“Sparkling Squares” features retro star bursts and fun flourishes This is a companion print to Baubles and Bits but on a much smaller scale. I love being able to take a design element and try it out in different configurations – just like creating a quilt layout, right??

Fandangle fabric - Sparkling Squares

Sparkling Squares comes in two colors: teal/multi and orange/multi.

“Triangle Trinkets” is based on one of my modern machine quilting designs. But I didn’t want this print to read as a simple line drawing (I saved that idea for Paper Cuts, below.) This would make a fabulous backing print: you could quilt your quilt from upside down, following the outline of each triangle to add depth and dimension to your quilt!

Fandangle fabric -Triangle Trinkets

Triangle Trinkets comes in three colors: peach, lime and teal.

“Beaded Curtain” was inspired by another one of my machine quilting designs, “string of pearls.” But if you look closely, you’ll see all sorts of fun shapes – ovals, rectangles, squares, and there’s even some quirky triangles in there (another shape from Modern Marks).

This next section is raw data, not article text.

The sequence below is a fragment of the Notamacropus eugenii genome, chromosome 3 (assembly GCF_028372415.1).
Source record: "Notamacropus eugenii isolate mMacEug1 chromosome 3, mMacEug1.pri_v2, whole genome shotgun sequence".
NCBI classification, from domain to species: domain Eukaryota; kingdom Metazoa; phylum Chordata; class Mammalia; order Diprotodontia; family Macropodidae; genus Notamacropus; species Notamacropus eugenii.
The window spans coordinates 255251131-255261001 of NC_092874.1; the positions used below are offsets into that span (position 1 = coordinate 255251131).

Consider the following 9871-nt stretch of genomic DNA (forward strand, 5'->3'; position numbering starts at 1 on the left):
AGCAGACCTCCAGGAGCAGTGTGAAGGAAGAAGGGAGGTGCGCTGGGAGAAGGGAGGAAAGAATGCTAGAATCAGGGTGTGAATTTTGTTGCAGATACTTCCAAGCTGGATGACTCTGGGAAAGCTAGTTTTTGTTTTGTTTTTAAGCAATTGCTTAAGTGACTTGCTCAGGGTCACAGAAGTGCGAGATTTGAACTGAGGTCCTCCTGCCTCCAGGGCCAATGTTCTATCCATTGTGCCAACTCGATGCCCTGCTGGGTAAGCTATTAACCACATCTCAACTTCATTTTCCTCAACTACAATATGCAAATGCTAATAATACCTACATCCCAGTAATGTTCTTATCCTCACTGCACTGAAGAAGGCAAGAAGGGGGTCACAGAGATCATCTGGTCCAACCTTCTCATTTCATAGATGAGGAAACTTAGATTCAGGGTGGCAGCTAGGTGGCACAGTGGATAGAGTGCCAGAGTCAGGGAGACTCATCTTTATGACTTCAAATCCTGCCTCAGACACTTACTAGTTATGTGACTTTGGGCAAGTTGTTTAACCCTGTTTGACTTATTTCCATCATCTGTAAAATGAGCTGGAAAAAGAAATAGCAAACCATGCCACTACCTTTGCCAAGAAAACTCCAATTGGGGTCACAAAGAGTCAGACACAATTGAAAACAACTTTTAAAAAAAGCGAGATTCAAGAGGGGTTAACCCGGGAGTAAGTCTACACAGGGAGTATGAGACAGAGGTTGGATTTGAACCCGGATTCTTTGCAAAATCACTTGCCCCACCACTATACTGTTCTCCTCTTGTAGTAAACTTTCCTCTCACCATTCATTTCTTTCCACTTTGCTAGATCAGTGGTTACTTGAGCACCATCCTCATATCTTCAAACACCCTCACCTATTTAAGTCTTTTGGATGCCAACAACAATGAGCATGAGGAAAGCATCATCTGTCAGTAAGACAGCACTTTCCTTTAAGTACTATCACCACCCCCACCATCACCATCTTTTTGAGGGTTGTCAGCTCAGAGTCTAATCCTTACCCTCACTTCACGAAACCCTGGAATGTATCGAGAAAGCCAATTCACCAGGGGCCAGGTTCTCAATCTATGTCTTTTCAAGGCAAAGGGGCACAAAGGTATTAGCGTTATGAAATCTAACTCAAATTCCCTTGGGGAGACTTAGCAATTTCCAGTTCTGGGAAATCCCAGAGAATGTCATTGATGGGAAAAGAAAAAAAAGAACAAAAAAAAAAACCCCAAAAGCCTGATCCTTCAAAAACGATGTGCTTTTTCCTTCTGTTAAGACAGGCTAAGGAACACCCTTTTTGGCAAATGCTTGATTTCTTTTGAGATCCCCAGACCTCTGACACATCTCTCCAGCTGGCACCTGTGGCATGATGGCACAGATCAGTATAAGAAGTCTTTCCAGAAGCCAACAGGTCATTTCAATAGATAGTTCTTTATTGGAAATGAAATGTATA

Fandangle fabric - Beaded Curtain

Beaded Curtain comes in four colors: red, pink, lime and turquoise.

“Paper Cuts” looks most like one of my free-motion line drawings. I based it off of my “jagged stipple” motif, which many of my students tell me what their regular stipple looks like anyway. So they can rest assured that it’s a bona-fide modern design, NOT just a “creative” mistake, LOL!! I thought Paper Cuts was a more descriptive name that fits in with the artsy theme.

Fandangle Fabric Paper Cuts

Paper Cuts comes in four colors: yellow, orange, green and turquoise.

“Confetti Crosshatch” is the most versatile of the group. This is a remix of “Crosshatch” from Modern Marks, but on a smaller scale. It’s a prefect blender print and works fabulous as a background or binding. I was thrilled to include two shades of gray!

Fandangle fabric - Confetti Crosshatch

Now that my samples have arrived, I’ll be sewing like a mad woman in time to complete several quilts for quilt market. I’ll be sharing my process so be sure to follow my blog.

Feel free to pin and share any of these images to spread a little Fandangle fun with your friends. Then ask your favorite quilt shop to order Fandangle next time they meet with their Benartex/Contempo sales rep.

Fandangle Fabric Line by Christa Watson